Over-brash for over here?

LucozadeUS brands gearing up for marketing assaults on the UK’s fast-growing energy and sports drinks market may find themselves “too American-sounding” and lose their fizz when confronted with established domestic players.

DD Beverage Company is being forced to change the name of its Canadian energy drink Beaver Buzz for fear of offending UK consumers (MW last week). Observers suggest it brings into question the cross-Atlantic appeal of such drinks.

Beaver Buzz, Rockstar, Monster and PepsiCo’s sports drink Gatorade are among those bidding to knock Red Bull and GlaxoSmithKline’s (GSK) Lucozade off their perches as dominant players in a sector which is set to grow from about £770m in 2006 to £800m by the end of the year, according to Mintel.

Scottish drinks company AG Barr has signed a five-year deal to supply Rockstar, which claims to be the strongest energy drink on the market with big-kick ingredient milk thistle.

Meanwhile, Monster has found favour with US customers owing to a larger can size than Red Bull. Gatorade, which is sold mostly through leisure outlets, is attempting to extend its distribution across major supermarkets. Monster is being launched in the UK by former Red Bull UK brand director Guy Carling (MW August 2).

All three will have significant market spend to back their UK rollouts. However, one retail analyst says: “Too many of these American brands are brash. Reading the ingredients of some of them is like a horror story and UK consumers may not accept it.” Another comments: “Gatorade is too American sounding for the UK market”.

Rockstar upped its caffeine levels this year in most markets, and points to its US success, where it is the third top selling and claims to be the fastest growing.

Similarly, PepsiCo can point to the success of Gatorade in the US along with a track record of successfully launching soft drinks brands in the UK.

An image for the UK
Barr commercial director Jonathan Kemp says: “Taste is at the heart of Rockstar’s proposition. Its core equity is as a party brand.” He says Barr will advise Rockstar on marketing and there will be differences from the US proposition. Zenith International analyst Jenny Foulds says Rockstar is likely to launch in its current packaging format but “may be forced to change and look for a cleaner image”.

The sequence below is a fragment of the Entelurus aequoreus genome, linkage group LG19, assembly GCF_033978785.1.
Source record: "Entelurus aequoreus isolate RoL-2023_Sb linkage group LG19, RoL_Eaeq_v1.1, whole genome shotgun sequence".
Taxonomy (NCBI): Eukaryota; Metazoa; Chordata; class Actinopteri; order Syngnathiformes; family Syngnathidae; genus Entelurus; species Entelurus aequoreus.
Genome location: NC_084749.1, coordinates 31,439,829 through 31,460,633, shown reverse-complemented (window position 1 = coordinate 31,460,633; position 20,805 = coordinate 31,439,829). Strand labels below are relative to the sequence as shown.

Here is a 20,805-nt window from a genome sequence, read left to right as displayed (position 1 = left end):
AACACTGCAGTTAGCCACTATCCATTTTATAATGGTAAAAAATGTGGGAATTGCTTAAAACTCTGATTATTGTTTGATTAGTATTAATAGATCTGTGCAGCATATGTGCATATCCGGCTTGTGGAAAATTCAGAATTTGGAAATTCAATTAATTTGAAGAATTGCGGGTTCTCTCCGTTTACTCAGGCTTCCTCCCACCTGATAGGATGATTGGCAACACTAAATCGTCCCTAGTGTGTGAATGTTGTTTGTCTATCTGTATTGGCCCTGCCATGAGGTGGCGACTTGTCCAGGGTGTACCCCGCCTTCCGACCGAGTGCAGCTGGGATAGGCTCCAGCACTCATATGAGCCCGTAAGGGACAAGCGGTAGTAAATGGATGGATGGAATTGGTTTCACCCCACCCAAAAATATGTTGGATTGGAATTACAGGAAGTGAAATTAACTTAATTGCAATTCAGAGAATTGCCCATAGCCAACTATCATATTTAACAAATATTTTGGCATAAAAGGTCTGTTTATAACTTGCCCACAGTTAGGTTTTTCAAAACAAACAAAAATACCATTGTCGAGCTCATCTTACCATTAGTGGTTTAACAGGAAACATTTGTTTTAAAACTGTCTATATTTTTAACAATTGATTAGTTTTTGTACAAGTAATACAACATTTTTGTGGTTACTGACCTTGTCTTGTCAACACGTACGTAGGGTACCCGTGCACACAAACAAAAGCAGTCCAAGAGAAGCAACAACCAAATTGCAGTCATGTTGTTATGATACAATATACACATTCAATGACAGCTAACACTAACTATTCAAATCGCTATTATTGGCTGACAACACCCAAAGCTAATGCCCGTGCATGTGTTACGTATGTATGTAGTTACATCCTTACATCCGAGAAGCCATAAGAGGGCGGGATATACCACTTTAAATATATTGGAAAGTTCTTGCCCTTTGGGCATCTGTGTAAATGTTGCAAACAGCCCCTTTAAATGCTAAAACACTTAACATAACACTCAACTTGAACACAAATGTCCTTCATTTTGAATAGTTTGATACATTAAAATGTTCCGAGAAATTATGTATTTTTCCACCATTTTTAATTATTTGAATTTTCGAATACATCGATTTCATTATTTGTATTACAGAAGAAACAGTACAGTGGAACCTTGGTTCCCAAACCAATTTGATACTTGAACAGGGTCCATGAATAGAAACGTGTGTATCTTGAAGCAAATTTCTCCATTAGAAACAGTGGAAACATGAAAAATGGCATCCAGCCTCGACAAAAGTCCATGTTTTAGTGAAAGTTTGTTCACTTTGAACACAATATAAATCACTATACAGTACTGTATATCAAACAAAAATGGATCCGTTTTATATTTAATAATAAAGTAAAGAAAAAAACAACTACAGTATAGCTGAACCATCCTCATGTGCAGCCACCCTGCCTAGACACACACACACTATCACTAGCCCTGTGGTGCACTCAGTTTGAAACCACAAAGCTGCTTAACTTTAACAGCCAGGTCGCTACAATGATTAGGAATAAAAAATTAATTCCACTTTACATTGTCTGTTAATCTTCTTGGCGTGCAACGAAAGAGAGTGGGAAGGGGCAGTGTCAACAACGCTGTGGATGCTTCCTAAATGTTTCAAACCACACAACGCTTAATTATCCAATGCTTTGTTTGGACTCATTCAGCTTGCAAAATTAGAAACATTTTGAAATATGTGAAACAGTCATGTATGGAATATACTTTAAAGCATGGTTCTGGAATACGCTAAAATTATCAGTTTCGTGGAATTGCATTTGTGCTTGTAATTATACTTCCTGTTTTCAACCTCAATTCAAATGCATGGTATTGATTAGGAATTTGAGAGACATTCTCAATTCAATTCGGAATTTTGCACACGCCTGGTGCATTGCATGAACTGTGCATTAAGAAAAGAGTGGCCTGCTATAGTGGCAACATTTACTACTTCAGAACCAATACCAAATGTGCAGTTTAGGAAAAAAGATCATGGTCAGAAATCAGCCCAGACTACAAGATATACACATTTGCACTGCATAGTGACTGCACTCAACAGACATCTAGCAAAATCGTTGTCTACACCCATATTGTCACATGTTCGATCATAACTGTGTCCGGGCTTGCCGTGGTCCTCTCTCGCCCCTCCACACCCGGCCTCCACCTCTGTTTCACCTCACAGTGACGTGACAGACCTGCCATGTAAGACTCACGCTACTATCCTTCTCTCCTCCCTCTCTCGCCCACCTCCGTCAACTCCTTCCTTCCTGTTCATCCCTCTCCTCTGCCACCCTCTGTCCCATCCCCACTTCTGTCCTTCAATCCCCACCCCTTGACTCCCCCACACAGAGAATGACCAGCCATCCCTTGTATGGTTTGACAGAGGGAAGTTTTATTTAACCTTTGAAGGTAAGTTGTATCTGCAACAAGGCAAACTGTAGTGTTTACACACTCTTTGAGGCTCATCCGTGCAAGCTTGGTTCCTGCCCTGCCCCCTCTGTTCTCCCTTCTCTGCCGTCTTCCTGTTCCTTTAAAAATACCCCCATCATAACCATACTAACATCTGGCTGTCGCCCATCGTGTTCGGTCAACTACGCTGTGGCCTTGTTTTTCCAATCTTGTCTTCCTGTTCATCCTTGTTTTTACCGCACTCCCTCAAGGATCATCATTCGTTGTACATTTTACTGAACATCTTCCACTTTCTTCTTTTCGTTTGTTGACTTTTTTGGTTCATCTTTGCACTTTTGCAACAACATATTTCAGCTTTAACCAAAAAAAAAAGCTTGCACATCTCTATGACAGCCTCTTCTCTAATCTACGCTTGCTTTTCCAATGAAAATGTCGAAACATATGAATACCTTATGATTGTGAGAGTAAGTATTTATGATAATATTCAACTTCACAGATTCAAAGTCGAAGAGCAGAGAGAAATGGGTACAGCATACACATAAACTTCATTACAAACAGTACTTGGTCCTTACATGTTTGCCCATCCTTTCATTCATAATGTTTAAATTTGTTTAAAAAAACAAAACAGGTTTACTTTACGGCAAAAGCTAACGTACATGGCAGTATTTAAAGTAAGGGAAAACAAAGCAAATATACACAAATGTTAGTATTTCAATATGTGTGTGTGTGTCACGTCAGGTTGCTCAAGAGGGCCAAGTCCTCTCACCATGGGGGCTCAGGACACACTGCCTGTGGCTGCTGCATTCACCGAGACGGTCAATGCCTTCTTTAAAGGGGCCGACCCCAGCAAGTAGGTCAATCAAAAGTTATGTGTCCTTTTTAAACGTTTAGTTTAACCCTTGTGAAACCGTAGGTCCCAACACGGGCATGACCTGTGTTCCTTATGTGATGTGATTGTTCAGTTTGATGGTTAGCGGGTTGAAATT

All face the uphill task of grabbing market share from GSK, Red Bull and Coca-Cola, whose drinks include Relentless and Burn. GSK has maintained a lead in the sector with its iconic Lucozade brand, which has reinvented itself over the years. It introduced Lucozade Energy to tap into the stimulant energy market and has also added Lucozade Sport with Caffeine Boost.

Lucozade category marketing director Simon Kemp says that brand provenance is key. “We have a portfolio of offerings which has broadened over time.” He also says success is down to changing the way it reaches its target market, with a heavy emphasis on experiential and digital marketing.

Late entry Lucozade has been manufactured in the UK for nearly 80 years and was rebranded as an energy drink in the early 1980s by Ogilvy & Mather. Kemp argues the challengers will suffer coming late to market. He adds: “Across the sector credibility and authenticity is key. A lot of the new entrants are more fashion brands. Gatorade is massive in the US but is coming late to the market.” However, the UK is the biggest energy market across Europe and energy and sports drinks are no longer niche products but part of the mainstream. It may not be long before the controversially named energy brands Pimp Juice and Pitt Bull will be crossing the Atlantic.

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